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Re: st: RE: St: Panel data imputation

 From David Bai To statalist@hsphsun2.harvard.edu Subject Re: st: RE: St: Panel data imputation Date Tue, 21 Sep 2010 09:26:30 -0400

Thank you, Nick and Maarten, for the very detailed response. Very helpful. Given the limitations of this command, it looks like that multiple imputation would be the best approach to dealing with the missing values. Am I understanding it correctly?
```

-----Original Message-----
From: Nick Cox <n.j.cox@durham.ac.uk>
To: 'statalist@hsphsun2.harvard.edu' <statalist@hsphsun2.harvard.edu>
Sent: Tue, Sep 21, 2010 6:53 am
Subject: st: RE: St: Panel data imputation

```
The straight answer to this question is that -- as the help for -ipolate- makes clear -- there is an -epolate- option which you can use at your peril to fill in values at the ends of your series. This will work with panel data too, in the
```sense that you will get what you ask for.

Note that -ipolate- is a command, not a function.

```
On the larger issue, raised by Maarten Buis, I hope we could all agree that interpolation, which has a centuries-old history, is not quite a kind of imputation, which is currently so fashionable as a species of statistical white
```magic. (Naturally, your definition of imputation might be so wide that
```
interpolation is a special case; I would want to suggest that such a wide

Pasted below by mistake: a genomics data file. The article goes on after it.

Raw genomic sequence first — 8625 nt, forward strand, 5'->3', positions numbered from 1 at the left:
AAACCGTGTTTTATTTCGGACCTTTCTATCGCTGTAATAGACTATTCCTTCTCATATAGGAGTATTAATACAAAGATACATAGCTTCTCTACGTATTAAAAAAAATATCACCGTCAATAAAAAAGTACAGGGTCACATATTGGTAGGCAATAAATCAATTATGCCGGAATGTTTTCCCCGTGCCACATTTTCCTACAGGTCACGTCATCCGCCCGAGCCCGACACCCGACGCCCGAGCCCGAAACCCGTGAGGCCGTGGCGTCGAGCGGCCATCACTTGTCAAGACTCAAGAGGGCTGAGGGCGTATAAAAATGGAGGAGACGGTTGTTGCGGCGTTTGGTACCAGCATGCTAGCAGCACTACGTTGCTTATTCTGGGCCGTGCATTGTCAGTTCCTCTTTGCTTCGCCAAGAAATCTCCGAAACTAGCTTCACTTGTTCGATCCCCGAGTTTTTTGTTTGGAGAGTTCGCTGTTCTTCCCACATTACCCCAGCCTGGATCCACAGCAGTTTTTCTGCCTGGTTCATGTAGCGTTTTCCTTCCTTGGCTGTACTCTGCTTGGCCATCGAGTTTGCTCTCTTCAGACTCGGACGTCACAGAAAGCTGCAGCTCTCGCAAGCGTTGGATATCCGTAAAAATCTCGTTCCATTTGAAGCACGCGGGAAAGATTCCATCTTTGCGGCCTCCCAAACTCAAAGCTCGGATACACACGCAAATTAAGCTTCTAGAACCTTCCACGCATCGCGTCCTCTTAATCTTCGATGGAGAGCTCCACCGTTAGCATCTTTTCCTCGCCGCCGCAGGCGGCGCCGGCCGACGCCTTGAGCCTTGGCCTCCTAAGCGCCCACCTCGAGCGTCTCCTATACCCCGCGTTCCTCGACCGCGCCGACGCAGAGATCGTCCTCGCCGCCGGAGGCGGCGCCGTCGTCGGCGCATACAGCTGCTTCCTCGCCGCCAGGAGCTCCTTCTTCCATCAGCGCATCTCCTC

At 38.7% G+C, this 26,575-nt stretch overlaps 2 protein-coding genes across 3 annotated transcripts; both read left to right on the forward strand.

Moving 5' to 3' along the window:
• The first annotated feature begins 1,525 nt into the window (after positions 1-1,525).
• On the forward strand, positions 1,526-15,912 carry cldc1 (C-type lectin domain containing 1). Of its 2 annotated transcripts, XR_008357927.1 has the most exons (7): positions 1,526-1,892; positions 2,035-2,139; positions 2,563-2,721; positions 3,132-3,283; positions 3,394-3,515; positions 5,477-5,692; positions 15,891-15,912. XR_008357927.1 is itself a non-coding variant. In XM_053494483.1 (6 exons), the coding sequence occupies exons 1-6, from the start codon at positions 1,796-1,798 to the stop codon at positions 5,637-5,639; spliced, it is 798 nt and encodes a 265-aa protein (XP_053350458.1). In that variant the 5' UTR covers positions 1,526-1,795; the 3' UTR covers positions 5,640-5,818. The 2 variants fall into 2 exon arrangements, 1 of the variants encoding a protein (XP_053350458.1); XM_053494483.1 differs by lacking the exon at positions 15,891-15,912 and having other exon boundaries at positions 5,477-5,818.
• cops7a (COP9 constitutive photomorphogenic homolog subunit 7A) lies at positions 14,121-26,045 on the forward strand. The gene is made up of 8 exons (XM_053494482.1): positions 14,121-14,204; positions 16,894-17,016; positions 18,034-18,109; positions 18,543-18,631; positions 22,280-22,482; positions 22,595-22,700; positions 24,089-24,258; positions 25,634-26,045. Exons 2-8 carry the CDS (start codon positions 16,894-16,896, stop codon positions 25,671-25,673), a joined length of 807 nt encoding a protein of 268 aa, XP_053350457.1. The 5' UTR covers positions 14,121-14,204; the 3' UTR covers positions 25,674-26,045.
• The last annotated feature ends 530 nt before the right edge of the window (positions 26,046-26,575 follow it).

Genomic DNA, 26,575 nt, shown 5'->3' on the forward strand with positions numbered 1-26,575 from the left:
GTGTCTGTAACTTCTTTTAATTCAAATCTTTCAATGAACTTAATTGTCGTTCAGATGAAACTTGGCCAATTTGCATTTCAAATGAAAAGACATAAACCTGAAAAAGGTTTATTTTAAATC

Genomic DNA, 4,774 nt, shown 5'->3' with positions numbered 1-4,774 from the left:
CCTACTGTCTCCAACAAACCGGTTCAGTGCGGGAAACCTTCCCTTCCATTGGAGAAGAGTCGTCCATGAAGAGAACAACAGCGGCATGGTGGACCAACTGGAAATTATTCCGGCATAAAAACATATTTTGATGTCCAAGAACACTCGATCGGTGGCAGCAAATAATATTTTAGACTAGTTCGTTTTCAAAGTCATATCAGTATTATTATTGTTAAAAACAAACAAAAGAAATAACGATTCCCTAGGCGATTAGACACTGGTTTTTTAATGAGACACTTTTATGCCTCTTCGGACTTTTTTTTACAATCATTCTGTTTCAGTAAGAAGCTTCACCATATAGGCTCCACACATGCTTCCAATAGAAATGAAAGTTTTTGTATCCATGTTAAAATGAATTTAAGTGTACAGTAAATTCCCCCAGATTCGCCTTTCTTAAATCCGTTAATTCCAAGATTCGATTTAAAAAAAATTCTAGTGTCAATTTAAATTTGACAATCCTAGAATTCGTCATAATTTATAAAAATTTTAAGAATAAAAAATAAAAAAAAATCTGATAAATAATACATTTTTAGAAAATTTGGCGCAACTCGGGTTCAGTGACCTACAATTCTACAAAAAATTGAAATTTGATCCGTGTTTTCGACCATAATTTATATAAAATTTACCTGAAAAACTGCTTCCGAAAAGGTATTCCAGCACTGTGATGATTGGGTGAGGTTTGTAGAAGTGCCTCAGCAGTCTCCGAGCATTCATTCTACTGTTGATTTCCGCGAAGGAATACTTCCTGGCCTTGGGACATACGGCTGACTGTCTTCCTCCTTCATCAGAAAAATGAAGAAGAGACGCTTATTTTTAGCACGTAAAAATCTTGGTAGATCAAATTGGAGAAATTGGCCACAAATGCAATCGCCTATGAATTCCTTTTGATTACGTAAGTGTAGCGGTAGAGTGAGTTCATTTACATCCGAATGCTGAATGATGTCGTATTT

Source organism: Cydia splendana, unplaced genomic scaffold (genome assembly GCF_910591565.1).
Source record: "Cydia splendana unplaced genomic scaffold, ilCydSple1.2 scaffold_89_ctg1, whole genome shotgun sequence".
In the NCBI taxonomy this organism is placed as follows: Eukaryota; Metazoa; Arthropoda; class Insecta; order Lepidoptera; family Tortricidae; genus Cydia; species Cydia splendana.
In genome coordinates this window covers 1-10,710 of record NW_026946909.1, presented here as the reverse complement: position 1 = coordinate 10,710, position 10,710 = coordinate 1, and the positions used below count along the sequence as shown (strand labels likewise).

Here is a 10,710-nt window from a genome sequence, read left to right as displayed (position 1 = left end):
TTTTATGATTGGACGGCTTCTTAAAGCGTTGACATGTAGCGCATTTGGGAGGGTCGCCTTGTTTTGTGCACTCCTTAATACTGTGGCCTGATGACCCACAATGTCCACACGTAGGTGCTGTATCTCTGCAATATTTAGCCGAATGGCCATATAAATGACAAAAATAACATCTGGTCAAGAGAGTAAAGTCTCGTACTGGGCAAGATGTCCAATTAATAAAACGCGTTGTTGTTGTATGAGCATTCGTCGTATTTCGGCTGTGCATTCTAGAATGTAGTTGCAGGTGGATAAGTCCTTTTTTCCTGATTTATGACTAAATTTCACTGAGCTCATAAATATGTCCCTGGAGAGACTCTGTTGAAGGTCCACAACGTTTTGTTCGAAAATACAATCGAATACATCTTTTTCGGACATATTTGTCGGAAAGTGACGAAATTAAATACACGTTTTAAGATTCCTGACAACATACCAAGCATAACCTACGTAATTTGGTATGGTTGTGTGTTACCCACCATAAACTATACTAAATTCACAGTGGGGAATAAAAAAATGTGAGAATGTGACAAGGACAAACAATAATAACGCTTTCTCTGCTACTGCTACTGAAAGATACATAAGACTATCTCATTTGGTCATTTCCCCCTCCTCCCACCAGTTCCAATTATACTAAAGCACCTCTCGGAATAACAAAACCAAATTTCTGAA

```definition will only lead to misunderstanding.)

1. Interpolation is usually relatively simple to define. The linear
interpolation offered by -ipolate- certainly qualifies.

2. Interpolation is in various senses unstatistical, as

```
a. it takes account of at most local structure and works with data one response
```variable at a time.

```
b. it typically reduces variability, which distorts statistical analysis to an
```unknown extent

c. it is deterministic so is not accompanied by any estimate of error.

```
Clearly, this isn't a complete characterisation. Also it simplifies some larger
```issues.

```
I am at an extreme position within this list, as I have never used imputation, but I have often used interpolation for gappy time series or spatial series with no covariates. Such work has had as side-effects programs -cipolate- and
```-csipolate- on SSC.

If you are using interpolation I have some hackneyed pieces of advice:

```
* Get a feeling of how interpolation treats data like yours by artificially introducing gaps in good quality data and seeing how successful interpolation is
```at reproducing known values.

```
* Try different kinds of interpolation to get a sense of how far they agree.
```
* Go very easy on the extrapolation.

This commentary steals one cogent remark made by Patrick Royston in a
conversation at the recent London users' meeting.

Nick
n.j.cox@durham.ac.uk

Maarten Buis
============

```
-ipolate- is generally not a good imputation method. Look at -help mi- and
```-findit ice- instead.

David Bai
=========

I have a panel data (year and revenue) and would like to use
ipolate function to impute the missing values for some years. What kind
of data will not be imputed if I use this method? It looks like that,
when I have missing values for the beginning year or the end of the
year, this method will not impute the missing values in these years. Is
there a way to deal with this problem?

*
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```
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```